Lion’s Mane Jellyfish

Lion’s mane jellyfish, commonly called the hair jelly or giant jellyfish, is a species of marine jellyfish that inhabit the cold, subarctic waters of the oceans in the Northern Hemisphere. Some populations of the same species are sometimes observed in the Gulf of Mexico and in oceans off the coast of Australia and New Zealand. The lion’s mane jelly is named so because of its long, trailing tentacles that resemble the thick mane of a lion. With tentacles measuring up to 120 feet, it is the largest species of jellyfish in the world.

Lion’s Mane Jellyfish Scientific Classification

Animalia
Cnidaria
Scyphozoa
Semaeostomeae
Cyaneidae
Cyanea
Cyanea capillata

Table Of Content

Scientific Classification

Lion’s Mane Jellyfish

Animalia
Cnidaria
Scyphozoa
Semaeostomeae
Cyaneidae
Cyanea
Cyanea capillata

Physical Description and Appearance

Size: These jellyfish vary in size, with the larger individuals (that live in the Arctic Ocean) having a bell diameter of 2-2.4 m (6 ft 7 in-8 ft) and the smaller ones (found in the lower latitudes) having a bell diameter of about 30-80 cm (12-31.5 in). The larger specimens have tentacles measuring 30-36.5 m (100-120 ft), which is bigger than a blue whale.

Lion’s Mane Jellyfish

Weight: The largest of the lion’s mane jellyfish could weigh up to 480 lbs while average-sized specimens weigh about 200 lbs.

Color: Larger individuals range from bright crimson to dark purple and the smaller specimens are usually lighter orange to tan, but sometimes they can be colorless.

Body: Their bell consists of eight lobes or lappets, each of which consists of 70-150 tentacles set in four distinct rows. The rhopalium, a balance organ, exists at each of the indentations along the edge of the bell.

Mouth: Situated on the underside of the bell, the mouth has broad oral arms, which contain numerous stinging cells.

Distribution

It is distributed across the Arctic, northern Pacific, and northern Atlantic Oceans. It is commonly found in the Irish Sea, English Channel, North Sea, and western Scandinavian waters. The lion’s mane jelly is sometimes found in the southwestern Baltic Sea.

What Kind of Habitats do Lion’s Mane Jellyfish live in

They live in the open ocean and are typically found drifting within 20 m (65 ft) of the surface.

Lion’s Mane Jellyfish Habitat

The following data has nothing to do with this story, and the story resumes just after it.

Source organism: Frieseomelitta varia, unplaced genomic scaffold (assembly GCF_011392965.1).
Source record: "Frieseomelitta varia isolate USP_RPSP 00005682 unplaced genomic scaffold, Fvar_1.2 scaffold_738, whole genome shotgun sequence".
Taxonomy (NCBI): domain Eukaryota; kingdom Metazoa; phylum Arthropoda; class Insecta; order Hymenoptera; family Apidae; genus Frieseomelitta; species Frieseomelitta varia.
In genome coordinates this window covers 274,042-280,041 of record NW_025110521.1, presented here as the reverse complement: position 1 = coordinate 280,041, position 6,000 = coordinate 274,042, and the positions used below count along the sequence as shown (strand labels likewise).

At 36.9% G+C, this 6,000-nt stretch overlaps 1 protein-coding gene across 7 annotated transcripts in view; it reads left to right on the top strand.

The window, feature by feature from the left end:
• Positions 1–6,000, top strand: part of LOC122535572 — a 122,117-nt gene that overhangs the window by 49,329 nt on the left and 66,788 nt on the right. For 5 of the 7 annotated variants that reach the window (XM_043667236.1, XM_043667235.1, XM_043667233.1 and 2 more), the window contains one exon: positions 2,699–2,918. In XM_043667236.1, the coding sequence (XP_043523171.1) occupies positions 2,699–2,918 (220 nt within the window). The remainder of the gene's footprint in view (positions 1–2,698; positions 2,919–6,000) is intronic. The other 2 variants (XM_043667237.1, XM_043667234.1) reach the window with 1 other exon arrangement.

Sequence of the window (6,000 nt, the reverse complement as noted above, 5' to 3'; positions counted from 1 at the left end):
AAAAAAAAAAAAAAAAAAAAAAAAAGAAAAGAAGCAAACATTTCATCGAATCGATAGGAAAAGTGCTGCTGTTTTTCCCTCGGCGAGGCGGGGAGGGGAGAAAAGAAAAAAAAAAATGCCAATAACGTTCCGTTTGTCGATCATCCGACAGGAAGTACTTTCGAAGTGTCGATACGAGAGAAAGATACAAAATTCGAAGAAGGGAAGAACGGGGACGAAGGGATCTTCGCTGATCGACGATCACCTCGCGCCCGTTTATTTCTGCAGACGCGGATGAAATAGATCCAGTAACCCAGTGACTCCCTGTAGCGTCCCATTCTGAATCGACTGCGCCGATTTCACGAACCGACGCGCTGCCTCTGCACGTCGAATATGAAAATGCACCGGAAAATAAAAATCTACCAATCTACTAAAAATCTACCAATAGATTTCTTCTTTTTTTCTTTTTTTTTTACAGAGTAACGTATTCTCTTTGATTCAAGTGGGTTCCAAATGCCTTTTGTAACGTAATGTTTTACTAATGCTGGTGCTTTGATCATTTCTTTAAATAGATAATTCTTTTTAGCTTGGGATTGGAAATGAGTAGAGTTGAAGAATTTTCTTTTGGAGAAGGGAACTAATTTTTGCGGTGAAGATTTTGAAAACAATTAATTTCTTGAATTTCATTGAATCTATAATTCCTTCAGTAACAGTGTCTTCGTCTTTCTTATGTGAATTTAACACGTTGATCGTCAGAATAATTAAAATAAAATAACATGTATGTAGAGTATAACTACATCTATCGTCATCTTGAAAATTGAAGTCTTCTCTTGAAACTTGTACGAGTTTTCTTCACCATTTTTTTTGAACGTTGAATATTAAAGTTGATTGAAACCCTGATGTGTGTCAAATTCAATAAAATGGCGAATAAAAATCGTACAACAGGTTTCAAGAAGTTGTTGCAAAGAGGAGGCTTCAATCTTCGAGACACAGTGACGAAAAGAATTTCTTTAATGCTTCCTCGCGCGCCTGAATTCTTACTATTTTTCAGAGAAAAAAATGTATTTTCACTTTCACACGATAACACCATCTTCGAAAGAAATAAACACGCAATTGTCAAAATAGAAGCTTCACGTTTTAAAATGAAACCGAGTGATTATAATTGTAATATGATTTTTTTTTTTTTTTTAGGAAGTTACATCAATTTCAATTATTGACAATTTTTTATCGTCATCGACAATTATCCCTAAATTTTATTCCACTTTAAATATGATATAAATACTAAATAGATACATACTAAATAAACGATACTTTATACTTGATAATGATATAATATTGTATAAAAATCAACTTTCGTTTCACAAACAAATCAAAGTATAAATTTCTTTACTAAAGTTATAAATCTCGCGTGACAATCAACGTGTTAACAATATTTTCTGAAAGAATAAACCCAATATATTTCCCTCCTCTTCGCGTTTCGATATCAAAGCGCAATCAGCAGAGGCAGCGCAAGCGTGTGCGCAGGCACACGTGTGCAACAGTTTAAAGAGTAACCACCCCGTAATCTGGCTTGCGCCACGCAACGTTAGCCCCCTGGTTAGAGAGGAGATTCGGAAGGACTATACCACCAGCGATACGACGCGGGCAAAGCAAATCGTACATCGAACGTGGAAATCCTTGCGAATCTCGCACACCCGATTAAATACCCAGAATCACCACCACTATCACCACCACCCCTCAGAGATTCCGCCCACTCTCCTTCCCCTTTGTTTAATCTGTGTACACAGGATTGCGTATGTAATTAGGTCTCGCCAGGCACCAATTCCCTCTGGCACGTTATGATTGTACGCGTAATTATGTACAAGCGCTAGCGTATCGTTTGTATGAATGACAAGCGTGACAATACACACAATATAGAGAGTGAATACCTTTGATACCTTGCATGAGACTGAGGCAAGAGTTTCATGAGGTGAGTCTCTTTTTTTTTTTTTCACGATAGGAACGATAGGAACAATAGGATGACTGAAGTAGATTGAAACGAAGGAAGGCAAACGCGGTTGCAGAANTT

Lion’s Mane Jellyfish Pictures

Lifespan

The lion’s mane jellyfish, like other jellyfish species, have a short lifespan. They live for only one year during which they go through four developmental stages, which include larval, polyp, ephyrae, and medusa stages.

Diet

Being a voracious predator, the giant jellyfish captures and eats zooplankton, small shrimps, rotifers, copepods, ctenophores, and small jellyfish species like moon jellyfish.

Behavioral Characteristics

  • These jellyfish are constant swimmers and can travel great distances with the help of marine currents.
  • They also glide vertically in order to move around in the water.
  • They are usually most active during the summer and autumn because they develop into their adult size by this time of the year and are swept to the shore with the currents.
  • They form shoals, which mean they swim together in large groups. Swarms that are several kilometers long are observed in the North Sea and off the coast of Norway.
Lion’s Mane Jellyfish Sting
Lion’s Mane Jellyfish Image

Adaptations

  • The rhopalia, present along the margin of the jellyfish’s bell, are balance organs that help it position itself.
  • Its tentacles are extremely sticky and are equipped with stinging cells called nematocysts that contain venom used for stunning and capturing prey, as well as escaping from predators.
  • It has bioluminescent ability, which means it can produce light and glow in the dark.

Mating and Reproduction

The lion’s mane jellyfish, like other jellyfish species, can reproduce sexually in their medusa stage and asexually in their polyp stage. Female jellyfish carry the fertilized eggs in their tentacles, where these eggs mature into larvae. Once the larvae become old enough, the female jellyfish attach them to a firm surface where they develop into polyps. These polyps start reproducing asexually, forming small creatures known as ephyrae. Each of these ephyrae gets separated from the stacks, eventually turning into the medusa form and then become full-grown jellyfish.

Conservation Status

The lion’s mane jellyfish is not in danger of extinction and has not received any special status from the IUCN Red List.

Lion’s Mane Jellyfish Size
Picture of Lion’s Mane Jellyfish

Interesting Facts

  • While the sting from a lion’s mane jellyfish is not known to be fatal in healthy individuals, it can cause localized redness, temporary pain, and a burning sensation. Vinegar is used for deactivating the nematocysts, but medical attention is necessary after exposure.
  • Its remains, if broken into pieces, can also sting humans. Such an incident occurred in July 2010 when hundreds of beachgoers in Wallis Sands State Beach, New Hampshire were stung by the remains of a single specimen.
  • This jellyfish species has appeared in the ‘The Adventures of the Lion’s Mane’, a short story of Sherlock Holmes.
  • The lion’s mane jellyfish are fast swimmers and can cover long distances by using the marine currents.

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